This morning I had a very odd conversation with a financial administrator at the hospital where I receive most of my health care. As I have previously shared I have paid medical expenses in excess of my annual salary this year and borrowed money from the bank on top of it to take care of life-sustaining health care procedures and treatments. It’s the way things are and I am grateful to have had the ability to pay thus far though it is a struggle.
The lady I spoke this morning was wearing a t-shirt that read: “I love Jesus.” On her desk she had a day-by-day calendar featuring quotes by evangelical teacher Beth Moore. The crowing adornment in her office was the wall calendar from some Christian-Jewish organization purportedly uniting the two groups in support of Israel. Seems to me she had all the markings of a woman enamored with her G-d and belief structure. I am reminded to never be fooled by externals; things are not always as they appear. She almost got me.
As the conversation continued she asked about additional fees for yet to be rendered services. I pointed out I have pre-paid the remaining surgery and subsequent procedures and though I do not owe more, if I did, I do not have the money to pay at this point. I paid the amount requested in a written statement of services and that’s it for me.
The lady, rested her chin on her hands and said: “And I thought all you Jews were rich. “
I really did not know how to respond. Could she be joking? Even if she were, her words were beyond offensive. I naturally wanted to respond, perhaps in a not so pleasant manner. My non was plussed, to say the least. I remained silent for a couple of minutes and noted her smug look. I chose the path of walking away rather than going on the attack.
I pondered my reaction for awhile and knew silence was not the answer. It was for the moment the offense took place, but not for the long-haul. In the past few months my rabbi has been encouraging me to use my words in a positive way. Most days I try, though there are days that I lose my composure and speak my mind. I tend to regret those words spoken in haste.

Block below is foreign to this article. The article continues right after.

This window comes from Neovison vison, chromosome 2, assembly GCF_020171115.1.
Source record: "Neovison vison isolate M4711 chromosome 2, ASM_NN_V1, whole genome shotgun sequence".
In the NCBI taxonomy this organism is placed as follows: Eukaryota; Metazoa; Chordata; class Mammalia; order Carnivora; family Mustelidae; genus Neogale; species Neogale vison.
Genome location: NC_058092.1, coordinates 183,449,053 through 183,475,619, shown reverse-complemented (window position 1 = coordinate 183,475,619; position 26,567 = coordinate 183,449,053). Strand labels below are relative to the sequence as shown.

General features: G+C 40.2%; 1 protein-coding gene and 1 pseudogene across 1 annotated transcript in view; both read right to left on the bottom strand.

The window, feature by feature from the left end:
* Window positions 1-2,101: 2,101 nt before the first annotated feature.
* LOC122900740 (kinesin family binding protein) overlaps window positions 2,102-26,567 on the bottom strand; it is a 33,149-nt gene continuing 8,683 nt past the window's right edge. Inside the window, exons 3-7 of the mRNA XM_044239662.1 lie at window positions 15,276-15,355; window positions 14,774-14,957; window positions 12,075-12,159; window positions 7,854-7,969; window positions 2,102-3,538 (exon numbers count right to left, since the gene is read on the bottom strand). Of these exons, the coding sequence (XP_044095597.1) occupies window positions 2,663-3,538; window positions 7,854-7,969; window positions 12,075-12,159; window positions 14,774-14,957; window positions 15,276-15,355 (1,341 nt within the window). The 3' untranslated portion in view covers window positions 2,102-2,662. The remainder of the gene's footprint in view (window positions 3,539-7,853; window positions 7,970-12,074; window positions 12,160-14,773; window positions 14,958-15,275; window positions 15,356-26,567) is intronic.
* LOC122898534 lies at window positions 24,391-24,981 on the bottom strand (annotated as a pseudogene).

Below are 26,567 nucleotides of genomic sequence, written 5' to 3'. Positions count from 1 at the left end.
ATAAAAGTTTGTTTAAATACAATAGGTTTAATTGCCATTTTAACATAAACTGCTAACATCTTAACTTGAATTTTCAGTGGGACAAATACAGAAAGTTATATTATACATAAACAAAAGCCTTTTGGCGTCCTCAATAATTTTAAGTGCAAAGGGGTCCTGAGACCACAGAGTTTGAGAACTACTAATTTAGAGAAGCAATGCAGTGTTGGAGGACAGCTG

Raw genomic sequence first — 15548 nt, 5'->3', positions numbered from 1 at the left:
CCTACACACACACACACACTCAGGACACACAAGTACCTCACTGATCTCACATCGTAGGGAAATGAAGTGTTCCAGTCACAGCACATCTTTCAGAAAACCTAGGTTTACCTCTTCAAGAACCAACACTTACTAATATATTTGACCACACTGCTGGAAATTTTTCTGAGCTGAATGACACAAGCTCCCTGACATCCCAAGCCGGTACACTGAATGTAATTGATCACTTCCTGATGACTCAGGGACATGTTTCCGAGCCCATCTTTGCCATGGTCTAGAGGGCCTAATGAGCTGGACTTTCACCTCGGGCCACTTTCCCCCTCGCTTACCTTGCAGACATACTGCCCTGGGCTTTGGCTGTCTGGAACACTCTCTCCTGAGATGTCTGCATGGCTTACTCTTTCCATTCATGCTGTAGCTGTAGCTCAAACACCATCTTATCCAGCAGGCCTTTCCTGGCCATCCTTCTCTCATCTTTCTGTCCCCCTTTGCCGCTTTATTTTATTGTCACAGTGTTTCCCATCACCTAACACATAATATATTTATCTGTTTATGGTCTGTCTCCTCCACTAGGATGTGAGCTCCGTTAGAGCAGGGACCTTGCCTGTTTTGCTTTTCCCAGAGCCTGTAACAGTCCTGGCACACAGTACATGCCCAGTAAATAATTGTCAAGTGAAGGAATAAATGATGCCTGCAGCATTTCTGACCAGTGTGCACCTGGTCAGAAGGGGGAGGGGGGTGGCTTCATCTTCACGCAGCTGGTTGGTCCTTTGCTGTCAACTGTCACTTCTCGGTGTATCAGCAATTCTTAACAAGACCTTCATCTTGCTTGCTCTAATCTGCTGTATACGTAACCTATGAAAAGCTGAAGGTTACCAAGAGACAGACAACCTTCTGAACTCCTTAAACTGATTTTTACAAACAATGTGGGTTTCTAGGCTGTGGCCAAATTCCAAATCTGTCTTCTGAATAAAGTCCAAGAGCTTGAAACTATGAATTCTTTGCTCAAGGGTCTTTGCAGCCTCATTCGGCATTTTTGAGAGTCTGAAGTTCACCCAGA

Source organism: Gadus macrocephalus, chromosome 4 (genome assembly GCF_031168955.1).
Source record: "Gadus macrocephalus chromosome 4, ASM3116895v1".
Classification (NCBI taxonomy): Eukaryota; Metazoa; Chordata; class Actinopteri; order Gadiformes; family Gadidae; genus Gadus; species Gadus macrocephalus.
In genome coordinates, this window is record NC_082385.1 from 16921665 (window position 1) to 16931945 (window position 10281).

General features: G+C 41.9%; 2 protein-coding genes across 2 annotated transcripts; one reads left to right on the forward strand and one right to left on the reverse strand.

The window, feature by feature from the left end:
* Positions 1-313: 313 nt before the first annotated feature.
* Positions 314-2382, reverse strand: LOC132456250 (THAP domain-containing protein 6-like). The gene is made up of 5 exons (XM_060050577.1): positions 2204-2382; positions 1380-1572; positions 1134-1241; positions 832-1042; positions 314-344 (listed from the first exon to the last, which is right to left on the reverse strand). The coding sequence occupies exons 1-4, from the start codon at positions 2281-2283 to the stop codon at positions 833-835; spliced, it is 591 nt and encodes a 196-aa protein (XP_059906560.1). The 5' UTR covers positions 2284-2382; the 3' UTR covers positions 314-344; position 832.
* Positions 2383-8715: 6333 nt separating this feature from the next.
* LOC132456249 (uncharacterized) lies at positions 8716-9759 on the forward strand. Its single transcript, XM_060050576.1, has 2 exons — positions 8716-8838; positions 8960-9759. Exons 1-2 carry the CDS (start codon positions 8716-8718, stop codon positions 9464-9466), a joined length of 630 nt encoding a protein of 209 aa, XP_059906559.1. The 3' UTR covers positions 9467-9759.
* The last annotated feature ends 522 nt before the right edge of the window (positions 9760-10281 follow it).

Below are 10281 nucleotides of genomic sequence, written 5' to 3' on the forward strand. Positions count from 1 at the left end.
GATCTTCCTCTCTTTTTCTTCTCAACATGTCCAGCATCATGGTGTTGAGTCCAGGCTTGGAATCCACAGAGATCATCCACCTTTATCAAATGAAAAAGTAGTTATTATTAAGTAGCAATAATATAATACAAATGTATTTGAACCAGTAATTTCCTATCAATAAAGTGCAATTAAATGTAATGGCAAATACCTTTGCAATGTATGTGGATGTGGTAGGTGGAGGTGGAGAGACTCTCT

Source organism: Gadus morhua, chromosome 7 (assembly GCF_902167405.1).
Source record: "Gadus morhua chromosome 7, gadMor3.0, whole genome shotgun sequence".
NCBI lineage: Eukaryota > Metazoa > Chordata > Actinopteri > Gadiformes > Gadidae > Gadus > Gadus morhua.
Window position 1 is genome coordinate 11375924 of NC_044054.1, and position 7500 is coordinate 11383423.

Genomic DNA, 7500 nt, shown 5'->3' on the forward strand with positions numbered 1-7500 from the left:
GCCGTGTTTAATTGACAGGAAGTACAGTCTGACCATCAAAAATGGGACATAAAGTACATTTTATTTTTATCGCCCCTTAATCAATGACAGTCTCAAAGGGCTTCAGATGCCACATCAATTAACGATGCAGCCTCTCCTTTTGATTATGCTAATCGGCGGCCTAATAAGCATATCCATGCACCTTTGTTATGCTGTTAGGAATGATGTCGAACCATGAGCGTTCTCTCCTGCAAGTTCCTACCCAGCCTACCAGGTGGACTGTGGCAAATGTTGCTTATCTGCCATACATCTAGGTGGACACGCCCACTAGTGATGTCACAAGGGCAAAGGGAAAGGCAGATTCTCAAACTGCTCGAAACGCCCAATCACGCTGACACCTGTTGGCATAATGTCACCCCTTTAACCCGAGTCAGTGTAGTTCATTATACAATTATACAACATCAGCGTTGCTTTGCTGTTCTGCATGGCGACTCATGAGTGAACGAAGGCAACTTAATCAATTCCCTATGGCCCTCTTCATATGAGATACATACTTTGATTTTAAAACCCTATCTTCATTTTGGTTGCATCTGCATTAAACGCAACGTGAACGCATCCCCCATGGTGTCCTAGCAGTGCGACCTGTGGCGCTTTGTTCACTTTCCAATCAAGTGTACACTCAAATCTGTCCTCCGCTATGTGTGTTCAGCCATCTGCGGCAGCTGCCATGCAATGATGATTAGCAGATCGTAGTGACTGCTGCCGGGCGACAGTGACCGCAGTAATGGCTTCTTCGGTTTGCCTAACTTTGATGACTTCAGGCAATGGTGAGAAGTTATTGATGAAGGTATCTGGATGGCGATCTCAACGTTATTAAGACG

As I thought on what my response should be, my mind went many places. The extremes were to do my best to expose this woman as the anti-Semitic she is and have her fired. The other thoughts were to try and have a “conversation” and perhaps educate her about the wrongness of her Jew stereotype comments. I settled somewhere in the middle. I called and spoke with a senior executive in the corporate headquarters for the parent company of the hospital. We had a candid conversation, he apologized and assured me he will address the problem and if I had any other issues, no matter what they are, to please not hesitate to contact him. He also agreed to meet with me and the employee to discuss the matter and to allow me to confront her anti-Semitism.
Any of you knowing me, know I am deeply offended by anti-Semitism and by our people who make excuses for it rather than confronting it. In my experience of today I had the opportunity to confront another bigot , or calmly make her aware of how offensive her words are. In the course of our meeting I will try to educate this woman about Jews and how wrong her perceptions are. If she chooses not to change then I’ll consider another course of action. For we Jews, it is never enough to be moral and kind ourselves, it is also our responsibility to help educate others so they can become moral and kind. We’ll see how it works out.